Look for and research any process connecting to the Internet you don’t recognize. This part of the search can take a long time and require more investigation. Usually, you’ll find lots of legitimate programs connecting to the Internet; I seldom disconnect any legitimate program. Who knows what you’ll break? I keep an eye out for strange programs I don’t recognize connecting to suspicious-looking websites. You can often use the autostart programs to remove offending software.

If you find something suspicious with any of these steps, disable it from automatically running. As a last-ditch effort, I’ll boot into Safe Boot mode (F5 or F8) or from another OS copy, then rename the suspicious file so that its autoloading program can’t find it. If the file is needed and legitimate, you can rename it and your system will function normally again.

Run antimalware Last, but not least, try rerunning your antimalware program. Sometimes malware in memory prevents antimalware software from successfully identifying it; when you prevent malware from loading into memory, the antimalware software may do a better job.

I’ve been cleaning PCs like this for over two decades. Normally, I’ll find one or two malware programs and manually remove them from the PC. Then I’ll rerun the antimalware scanner in quick-scan mode, followed by a complete scan. Usually, the antimalware program finds one or two (or 200) hidden malware programs I didn’t pin down. Either way, you should have a significantly cleaner PC.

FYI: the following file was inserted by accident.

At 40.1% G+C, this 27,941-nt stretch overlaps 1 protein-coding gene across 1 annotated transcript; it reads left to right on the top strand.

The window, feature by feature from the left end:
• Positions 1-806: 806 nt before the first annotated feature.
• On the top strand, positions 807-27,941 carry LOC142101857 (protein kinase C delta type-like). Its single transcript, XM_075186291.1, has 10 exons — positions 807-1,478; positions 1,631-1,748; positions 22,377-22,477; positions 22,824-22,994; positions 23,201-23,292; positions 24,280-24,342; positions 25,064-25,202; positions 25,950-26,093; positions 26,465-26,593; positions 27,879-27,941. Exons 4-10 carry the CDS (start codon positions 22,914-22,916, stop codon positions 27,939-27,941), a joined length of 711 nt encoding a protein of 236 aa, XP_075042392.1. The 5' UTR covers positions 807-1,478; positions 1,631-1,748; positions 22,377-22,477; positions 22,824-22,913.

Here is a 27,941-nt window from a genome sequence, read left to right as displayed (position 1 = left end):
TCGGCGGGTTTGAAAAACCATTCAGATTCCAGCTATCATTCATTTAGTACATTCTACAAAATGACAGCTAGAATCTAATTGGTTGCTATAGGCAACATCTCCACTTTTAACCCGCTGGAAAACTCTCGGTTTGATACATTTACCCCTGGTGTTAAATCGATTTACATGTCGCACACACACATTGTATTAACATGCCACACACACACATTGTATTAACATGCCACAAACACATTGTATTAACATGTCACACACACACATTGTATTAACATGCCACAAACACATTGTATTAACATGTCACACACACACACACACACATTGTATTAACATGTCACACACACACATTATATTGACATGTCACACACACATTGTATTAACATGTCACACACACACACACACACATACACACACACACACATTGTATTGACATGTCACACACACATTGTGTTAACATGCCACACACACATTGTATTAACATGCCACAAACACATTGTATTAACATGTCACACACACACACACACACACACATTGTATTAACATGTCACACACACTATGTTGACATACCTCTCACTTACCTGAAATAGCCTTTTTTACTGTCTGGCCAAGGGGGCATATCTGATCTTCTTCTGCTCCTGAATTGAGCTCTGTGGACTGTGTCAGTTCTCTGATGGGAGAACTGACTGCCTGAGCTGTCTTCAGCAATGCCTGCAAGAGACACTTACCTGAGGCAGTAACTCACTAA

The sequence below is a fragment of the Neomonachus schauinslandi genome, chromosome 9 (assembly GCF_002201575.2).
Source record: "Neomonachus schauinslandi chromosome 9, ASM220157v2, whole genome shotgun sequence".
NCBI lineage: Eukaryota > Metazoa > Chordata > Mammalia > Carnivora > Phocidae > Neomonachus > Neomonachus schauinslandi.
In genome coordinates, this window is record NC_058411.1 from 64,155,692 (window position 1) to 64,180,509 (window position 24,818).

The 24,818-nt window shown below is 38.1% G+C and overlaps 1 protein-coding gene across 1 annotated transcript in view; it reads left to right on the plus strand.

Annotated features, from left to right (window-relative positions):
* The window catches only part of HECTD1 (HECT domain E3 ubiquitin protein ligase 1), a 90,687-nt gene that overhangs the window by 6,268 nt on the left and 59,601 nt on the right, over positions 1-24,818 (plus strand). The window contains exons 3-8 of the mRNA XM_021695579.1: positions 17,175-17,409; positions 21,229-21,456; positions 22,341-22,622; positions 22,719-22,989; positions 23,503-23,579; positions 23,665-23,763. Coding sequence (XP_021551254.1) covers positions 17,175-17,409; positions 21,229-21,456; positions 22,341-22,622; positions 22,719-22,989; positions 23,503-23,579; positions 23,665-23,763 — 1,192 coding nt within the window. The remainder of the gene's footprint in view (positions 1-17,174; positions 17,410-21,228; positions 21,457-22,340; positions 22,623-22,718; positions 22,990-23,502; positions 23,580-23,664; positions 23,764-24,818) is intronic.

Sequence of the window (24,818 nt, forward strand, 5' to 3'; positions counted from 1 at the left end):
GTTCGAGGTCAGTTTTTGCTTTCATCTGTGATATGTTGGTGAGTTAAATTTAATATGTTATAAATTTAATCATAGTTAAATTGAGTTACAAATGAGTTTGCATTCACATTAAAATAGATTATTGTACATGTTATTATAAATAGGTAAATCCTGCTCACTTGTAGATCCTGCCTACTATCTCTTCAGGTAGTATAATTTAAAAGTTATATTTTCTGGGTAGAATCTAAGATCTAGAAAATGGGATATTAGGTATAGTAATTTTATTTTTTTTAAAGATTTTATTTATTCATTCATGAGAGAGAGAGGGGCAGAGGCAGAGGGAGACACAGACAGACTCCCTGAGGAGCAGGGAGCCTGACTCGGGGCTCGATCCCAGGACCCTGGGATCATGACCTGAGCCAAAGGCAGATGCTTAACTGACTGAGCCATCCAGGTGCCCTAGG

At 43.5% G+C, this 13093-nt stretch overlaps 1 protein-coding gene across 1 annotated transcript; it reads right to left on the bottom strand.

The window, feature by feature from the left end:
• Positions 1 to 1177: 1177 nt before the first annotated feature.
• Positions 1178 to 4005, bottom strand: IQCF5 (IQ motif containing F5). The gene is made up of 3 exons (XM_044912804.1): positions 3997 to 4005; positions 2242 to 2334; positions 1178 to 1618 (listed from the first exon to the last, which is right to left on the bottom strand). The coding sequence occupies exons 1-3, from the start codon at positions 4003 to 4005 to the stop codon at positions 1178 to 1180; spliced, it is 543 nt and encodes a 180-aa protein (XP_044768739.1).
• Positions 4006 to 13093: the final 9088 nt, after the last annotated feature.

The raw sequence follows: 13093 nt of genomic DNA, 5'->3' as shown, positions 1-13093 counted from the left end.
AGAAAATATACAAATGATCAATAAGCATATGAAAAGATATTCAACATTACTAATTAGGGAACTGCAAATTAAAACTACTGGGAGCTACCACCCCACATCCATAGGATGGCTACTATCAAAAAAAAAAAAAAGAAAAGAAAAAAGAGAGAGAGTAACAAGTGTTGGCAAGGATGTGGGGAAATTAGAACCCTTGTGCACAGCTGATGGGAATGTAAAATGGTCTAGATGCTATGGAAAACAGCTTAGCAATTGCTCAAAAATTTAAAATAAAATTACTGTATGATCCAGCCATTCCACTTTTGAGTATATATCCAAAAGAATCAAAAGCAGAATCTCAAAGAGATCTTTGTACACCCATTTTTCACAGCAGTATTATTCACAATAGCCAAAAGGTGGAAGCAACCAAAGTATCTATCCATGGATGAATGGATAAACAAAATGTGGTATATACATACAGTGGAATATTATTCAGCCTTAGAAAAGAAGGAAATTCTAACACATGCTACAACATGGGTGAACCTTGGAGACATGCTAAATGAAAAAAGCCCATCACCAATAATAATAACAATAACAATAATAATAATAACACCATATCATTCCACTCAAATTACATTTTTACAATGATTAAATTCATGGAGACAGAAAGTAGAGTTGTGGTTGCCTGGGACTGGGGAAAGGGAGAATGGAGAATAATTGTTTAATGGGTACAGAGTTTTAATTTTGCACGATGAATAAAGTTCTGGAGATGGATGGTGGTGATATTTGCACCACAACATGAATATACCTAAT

None of the preceding advice is perfect. Malware is often designed to hide from prying eyes. If you think your computer is still infected after all of the above measures, start fresh: Format and reinstall. Nothing gives peace of mind like knowing for sure that you’re system isn’t infected. Plus, your computer will run faster and have more disk space — three benefits for the price of one suspicion.

To see how to keep your new install clean, read “The 5 cyber attacks you’re most likely to face.” Follow the countermeasures there and you’ll vastly reduce the chance you’ll need to scour your system again anytime soon.

This story, “How the pros sniff out a malware infection,” was originally published at Keep up on the latest developments in network security and read more of Roger Grimes’ Security Adviser blog at For the latest business technology news, follow on Twitter.


Roger A. Grimes is a contributing editor. Roger holds more than 40 computer certifications and has authored ten books on computer security. He has been fighting malware and malicious hackers since 1987, beginning with disassembling early DOS viruses. He specializes in protecting host computers from hackers and malware, and consults to companies from the Fortune 100 to small businesses. A frequent industry speaker and educator, Roger currently works for KnowBe4 as the Data-Driven Defense Evangelist and is the author of Cryptography Apocalypse.